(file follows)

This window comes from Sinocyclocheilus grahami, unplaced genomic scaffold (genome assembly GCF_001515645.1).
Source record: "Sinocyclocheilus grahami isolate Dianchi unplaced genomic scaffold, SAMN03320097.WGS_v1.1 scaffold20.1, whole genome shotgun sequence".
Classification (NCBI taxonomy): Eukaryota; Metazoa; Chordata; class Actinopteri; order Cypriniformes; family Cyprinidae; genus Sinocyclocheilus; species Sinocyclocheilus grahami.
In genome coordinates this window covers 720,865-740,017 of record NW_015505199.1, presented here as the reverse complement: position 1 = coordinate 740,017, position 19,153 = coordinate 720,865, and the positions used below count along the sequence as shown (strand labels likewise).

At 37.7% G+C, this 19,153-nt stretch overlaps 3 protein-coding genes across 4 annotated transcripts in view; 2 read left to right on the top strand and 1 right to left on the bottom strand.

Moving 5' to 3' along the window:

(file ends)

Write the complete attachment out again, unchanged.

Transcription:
This window comes from Sinocyclocheilus grahami, unplaced genomic scaffold (genome assembly GCF_001515645.1).
Source record: "Sinocyclocheilus grahami isolate Dianchi unplaced genomic scaffold, SAMN03320097.WGS_v1.1 scaffold20.1, whole genome shotgun sequence".
Classification (NCBI taxonomy): Eukaryota; Metazoa; Chordata; class Actinopteri; order Cypriniformes; family Cyprinidae; genus Sinocyclocheilus; species Sinocyclocheilus grahami.
In genome coordinates this window covers 720,865-740,017 of record NW_015505199.1, presented here as the reverse complement: position 1 = coordinate 740,017, position 19,153 = coordinate 720,865, and the positions used below count along the sequence as shown (strand labels likewise).

At 37.7% G+C, this 19,153-nt stretch overlaps 3 protein-coding genes across 4 annotated transcripts in view; 2 read left to right on the top strand and 1 right to left on the bottom strand.

Moving 5' to 3' along the window: